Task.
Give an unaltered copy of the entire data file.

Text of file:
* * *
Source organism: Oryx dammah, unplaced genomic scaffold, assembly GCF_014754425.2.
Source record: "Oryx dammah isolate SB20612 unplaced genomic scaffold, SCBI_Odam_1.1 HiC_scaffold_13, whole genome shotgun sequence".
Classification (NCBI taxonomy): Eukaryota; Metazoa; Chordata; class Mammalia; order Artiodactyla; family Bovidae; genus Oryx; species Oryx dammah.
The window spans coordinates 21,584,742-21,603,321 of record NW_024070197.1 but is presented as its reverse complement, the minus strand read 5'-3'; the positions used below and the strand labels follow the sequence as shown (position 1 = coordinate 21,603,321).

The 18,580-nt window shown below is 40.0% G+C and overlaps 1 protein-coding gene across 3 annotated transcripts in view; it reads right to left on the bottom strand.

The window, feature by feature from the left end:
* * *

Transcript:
Source organism: Oryx dammah, unplaced genomic scaffold, assembly GCF_014754425.2.
Source record: "Oryx dammah isolate SB20612 unplaced genomic scaffold, SCBI_Odam_1.1 HiC_scaffold_13, whole genome shotgun sequence".
Classification (NCBI taxonomy): Eukaryota; Metazoa; Chordata; class Mammalia; order Artiodactyla; family Bovidae; genus Oryx; species Oryx dammah.
The window spans coordinates 21,584,742-21,603,321 of record NW_024070197.1 but is presented as its reverse complement, the minus strand read 5'-3'; the positions used below and the strand labels follow the sequence as shown (position 1 = coordinate 21,603,321).

The 18,580-nt window shown below is 40.0% G+C and overlaps 1 protein-coding gene across 3 annotated transcripts in view; it reads right to left on the bottom strand.

The window, feature by feature from the left end: